Concert Review: The Doobie Brothers “2013 Tour” – Mohegan Sun Arena

The Doobie Brothers: 2013 Tour
Mohegan Sun Arena
Uncasville, CT
July 3, 2013

Our Score: 5 out of 5 stars

“We decided to play a little rock and roll this evening.  Are you up for that, Connecticut?”

And, with that, the Doobie Brothers delivered as promised: nearly two non-stop hours worth of straightforward rock classics with instantly recognizable riffs that have been the band’s calling card for over 40 years. The focus of the 18-song show consistently stayed on the band’s most prolific era of the 70’s when they churned out anthems such as “Long Train Runnin’”, “Rockin’ Down the Highway”, “China Grove”, “Jesus is Just Alright and “Take Me in Your Arms”, all of which feature the founding vocal/guitar duo of Tommy Johnston and Patrick Simmons – both of whom are still part of the group’s current eight-member line-up.

The mellower Michael McDonald era of the late 70’s and early 80’s was only represented by the inclusion of an extended version of “Takin’ It to the Streets” that featured an impressive keyboard intro from Guy Allison, vocals from Simmons and bassist John Cowan, and a rippin’ sax solo from Marc Russo. It was a wise choice for the set list not only because of the song’s popularity as a hit, but because its inherent funky groove matches the Johnston-era classics that dominate the current touring band’s repertoire. They pull off the tune flawlessly live – so well, in fact, that the concert version almost outshines the McDonald original.

As far as newer material is concerned…well…the Doobies don’t really have much of it. The group has only released one studio album over the past decade: 2010’s reunion with longtime producer Ted Templeman, “World Gone Crazy.” While that album is fairly tepid in comparison to the band’s multi-platinum mega-sellers from the 70’s, the two songs performed from it at this show – the title track and “A Brighter Day” – work quite well when played live and are a good addition to the band’s set list of classics.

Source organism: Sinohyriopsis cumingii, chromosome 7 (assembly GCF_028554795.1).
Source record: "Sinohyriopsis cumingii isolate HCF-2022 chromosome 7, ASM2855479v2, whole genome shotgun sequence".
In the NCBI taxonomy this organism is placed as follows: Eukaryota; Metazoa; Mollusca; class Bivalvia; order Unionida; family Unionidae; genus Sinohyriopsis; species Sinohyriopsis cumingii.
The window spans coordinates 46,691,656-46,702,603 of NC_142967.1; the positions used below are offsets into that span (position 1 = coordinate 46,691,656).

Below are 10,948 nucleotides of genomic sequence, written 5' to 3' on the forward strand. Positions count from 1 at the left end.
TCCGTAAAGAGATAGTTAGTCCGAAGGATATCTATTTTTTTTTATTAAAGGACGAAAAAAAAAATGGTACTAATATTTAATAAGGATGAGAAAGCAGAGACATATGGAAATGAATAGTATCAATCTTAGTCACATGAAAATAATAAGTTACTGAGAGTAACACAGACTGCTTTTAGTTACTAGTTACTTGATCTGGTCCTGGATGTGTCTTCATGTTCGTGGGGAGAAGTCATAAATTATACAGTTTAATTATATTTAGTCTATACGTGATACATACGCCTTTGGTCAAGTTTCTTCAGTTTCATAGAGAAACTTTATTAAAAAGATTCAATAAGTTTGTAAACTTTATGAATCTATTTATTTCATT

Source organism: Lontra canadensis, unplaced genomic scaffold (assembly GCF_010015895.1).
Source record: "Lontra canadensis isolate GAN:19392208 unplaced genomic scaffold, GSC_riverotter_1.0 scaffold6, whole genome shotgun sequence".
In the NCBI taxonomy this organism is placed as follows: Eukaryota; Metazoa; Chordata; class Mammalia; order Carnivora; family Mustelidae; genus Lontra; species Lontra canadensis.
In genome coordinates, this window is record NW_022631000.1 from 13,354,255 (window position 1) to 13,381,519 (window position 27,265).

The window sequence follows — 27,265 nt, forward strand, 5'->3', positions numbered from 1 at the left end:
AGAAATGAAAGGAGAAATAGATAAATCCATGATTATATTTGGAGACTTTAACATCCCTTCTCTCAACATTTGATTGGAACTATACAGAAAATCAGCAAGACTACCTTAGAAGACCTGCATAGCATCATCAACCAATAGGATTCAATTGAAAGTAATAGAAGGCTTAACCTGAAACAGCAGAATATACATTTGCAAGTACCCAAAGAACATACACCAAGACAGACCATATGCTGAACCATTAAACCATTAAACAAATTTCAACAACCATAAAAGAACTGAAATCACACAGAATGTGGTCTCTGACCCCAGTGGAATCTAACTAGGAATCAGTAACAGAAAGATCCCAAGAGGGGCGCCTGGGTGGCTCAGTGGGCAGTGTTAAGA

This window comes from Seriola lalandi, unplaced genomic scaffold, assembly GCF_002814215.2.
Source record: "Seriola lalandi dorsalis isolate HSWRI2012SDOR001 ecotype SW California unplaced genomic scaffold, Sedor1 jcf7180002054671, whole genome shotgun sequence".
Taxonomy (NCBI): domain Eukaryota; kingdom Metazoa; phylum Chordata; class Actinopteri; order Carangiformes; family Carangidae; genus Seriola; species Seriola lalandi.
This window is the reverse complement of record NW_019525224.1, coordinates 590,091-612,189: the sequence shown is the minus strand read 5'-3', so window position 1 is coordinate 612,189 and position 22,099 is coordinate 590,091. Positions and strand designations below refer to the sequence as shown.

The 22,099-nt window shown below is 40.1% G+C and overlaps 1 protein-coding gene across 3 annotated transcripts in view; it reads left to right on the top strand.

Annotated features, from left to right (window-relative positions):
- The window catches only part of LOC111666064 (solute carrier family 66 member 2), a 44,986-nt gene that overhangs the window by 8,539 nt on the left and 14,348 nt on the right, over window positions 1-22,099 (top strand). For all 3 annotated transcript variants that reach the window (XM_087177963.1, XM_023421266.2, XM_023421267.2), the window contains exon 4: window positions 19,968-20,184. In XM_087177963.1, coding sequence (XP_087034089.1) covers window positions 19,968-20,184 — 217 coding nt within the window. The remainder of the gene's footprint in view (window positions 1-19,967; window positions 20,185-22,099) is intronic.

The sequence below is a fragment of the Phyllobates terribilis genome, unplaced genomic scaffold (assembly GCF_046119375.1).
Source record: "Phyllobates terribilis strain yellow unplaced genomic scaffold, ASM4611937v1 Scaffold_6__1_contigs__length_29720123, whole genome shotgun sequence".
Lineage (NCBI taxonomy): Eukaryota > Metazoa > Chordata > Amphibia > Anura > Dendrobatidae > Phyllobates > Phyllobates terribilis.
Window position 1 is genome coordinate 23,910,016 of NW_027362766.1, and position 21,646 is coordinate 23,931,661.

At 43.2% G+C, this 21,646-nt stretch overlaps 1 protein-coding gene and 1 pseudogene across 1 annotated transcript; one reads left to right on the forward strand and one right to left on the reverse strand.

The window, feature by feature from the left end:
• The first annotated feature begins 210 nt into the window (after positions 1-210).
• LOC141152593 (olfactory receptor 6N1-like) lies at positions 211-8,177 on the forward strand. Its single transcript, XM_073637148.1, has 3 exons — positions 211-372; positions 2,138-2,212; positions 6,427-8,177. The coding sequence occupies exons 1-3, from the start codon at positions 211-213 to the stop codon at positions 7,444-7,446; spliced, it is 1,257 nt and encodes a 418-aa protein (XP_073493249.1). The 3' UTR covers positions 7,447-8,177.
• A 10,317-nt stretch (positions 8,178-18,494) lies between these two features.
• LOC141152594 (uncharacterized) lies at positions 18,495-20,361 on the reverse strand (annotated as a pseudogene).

With all of the driving guitar rhythm provided by the band’s four axemen and the percussive power of dual drummers Tony Pia and Ed Toth, it’s easy to forget that one of the key ingredients to Doobies music is intricate vocal harmonies that flesh out the songs and provide them with the richness that makes them worth savoring. To that end, the show’s overall sound was impeccably mixed, something that was especially evident when all four of the band’s frontsmen, Johnston, Simmons, Cowan, and endlessly-versatile instrumentalist John McFee, delivered the four-part a cappella harmony outro to “Black Water.” As much as it is truly amazing that these guys can still belt it out as clearly as they did when they recorded the song in 1974, it’s equally impressive that the 2013 tour’s audio crew was able to make every aural nuance sound as clear as possible within the context of a live show.

The music of the Doobie Brothers, when at its best, manages to effectively blend elements of rock and roll, country, bluegrass, soul, funk, and blues to produce songs that never pidgeon-hole themselves into an era and subsequently become dated. At their core is an element that is truly timeless: they’re fun. Given the band’s sheer exuberance while onstage, it’s clear that the Doobie Brothers themselves are still having a blast touring and energetically jamming out to these classics. As they proved to the Connecticut crowd, you don’t necessarily need fireworks to kick off a 4th of July holiday party. All you have to do is listen to the music. All the time.

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[NOTE: Big thanks go out to the guy who first introduced me to the Doobies – and music in general – my father, Tom Picton, for his invaluable assistance with this article. ]

 

 

Related Content